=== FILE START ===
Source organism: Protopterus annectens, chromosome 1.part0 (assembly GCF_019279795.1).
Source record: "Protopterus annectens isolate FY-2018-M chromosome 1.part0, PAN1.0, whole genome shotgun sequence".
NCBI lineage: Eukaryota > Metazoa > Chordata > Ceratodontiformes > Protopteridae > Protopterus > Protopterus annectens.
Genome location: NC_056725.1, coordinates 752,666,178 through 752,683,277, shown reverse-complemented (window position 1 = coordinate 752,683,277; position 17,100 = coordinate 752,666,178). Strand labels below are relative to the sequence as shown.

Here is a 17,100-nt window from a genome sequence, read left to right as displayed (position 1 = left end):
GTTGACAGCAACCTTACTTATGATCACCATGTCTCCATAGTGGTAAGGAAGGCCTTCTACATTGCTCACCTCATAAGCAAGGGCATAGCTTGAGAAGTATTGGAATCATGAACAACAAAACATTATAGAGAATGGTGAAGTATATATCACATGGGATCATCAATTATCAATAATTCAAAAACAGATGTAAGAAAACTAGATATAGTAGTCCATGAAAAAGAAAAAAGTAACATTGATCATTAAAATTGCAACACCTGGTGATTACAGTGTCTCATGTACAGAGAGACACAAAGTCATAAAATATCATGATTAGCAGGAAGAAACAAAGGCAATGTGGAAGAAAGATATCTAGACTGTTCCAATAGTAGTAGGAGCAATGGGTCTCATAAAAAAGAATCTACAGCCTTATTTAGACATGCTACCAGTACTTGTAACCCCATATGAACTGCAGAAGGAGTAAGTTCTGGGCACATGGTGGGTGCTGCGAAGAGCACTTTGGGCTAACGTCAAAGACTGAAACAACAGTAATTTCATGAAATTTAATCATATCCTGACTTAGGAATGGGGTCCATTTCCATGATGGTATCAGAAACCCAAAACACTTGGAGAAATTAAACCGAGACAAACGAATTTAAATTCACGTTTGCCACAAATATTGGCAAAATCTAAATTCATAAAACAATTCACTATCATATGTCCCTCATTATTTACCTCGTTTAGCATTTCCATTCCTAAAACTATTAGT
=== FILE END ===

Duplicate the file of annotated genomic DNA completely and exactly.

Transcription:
Source organism: Protopterus annectens, chromosome 1.part0 (assembly GCF_019279795.1).
Source record: "Protopterus annectens isolate FY-2018-M chromosome 1.part0, PAN1.0, whole genome shotgun sequence".
NCBI lineage: Eukaryota > Metazoa > Chordata > Ceratodontiformes > Protopteridae > Protopterus > Protopterus annectens.
Genome location: NC_056725.1, coordinates 752,666,178 through 752,683,277, shown reverse-complemented (window position 1 = coordinate 752,683,277; position 17,100 = coordinate 752,666,178). Strand labels below are relative to the sequence as shown.

Here is a 17,100-nt window from a genome sequence, read left to right as displayed (position 1 = left end):
GTTGACAGCAACCTTACTTATGATCACCATGTCTCCATAGTGGTAAGGAAGGCCTTCTACATTGCTCACCTCATAAGCAAGGGCATAGCTTGAGAAGTATTGGAATCATGAACAACAAAACATTATAGAGAATGGTGAAGTATATATCACATGGGATCATCAATTATCAATAATTCAAAAACAGATGTAAGAAAACTAGATATAGTAGTCCATGAAAAAGAAAAAAGTAACATTGATCATTAAAATTGCAACACCTGGTGATTACAGTGTCTCATGTACAGAGAGACACAAAGTCATAAAATATCATGATTAGCAGGAAGAAACAAAGGCAATGTGGAAGAAAGATATCTAGACTGTTCCAATAGTAGTAGGAGCAATGGGTCTCATAAAAAAGAATCTACAGCCTTATTTAGACATGCTACCAGTACTTGTAACCCCATATGAACTGCAGAAGGAGTAAGTTCTGGGCACATGGTGGGTGCTGCGAAGAGCACTTTGGGCTAACGTCAAAGACTGAAACAACAGTAATTTCATGAAATTTAATCATATCCTGACTTAGGAATGGGGTCCATTTCCATGATGGTATCAGAAACCCAAAACACTTGGAGAAATTAAACCGAGACAAACGAATTTAAATTCACGTTTGCCACAAATATTGGCAAAATCTAAATTCATAAAACAATTCACTATCATATGTCCCTCATTATTTACCTCGTTTAGCATTTCCATTCCTAAAACTATTAGT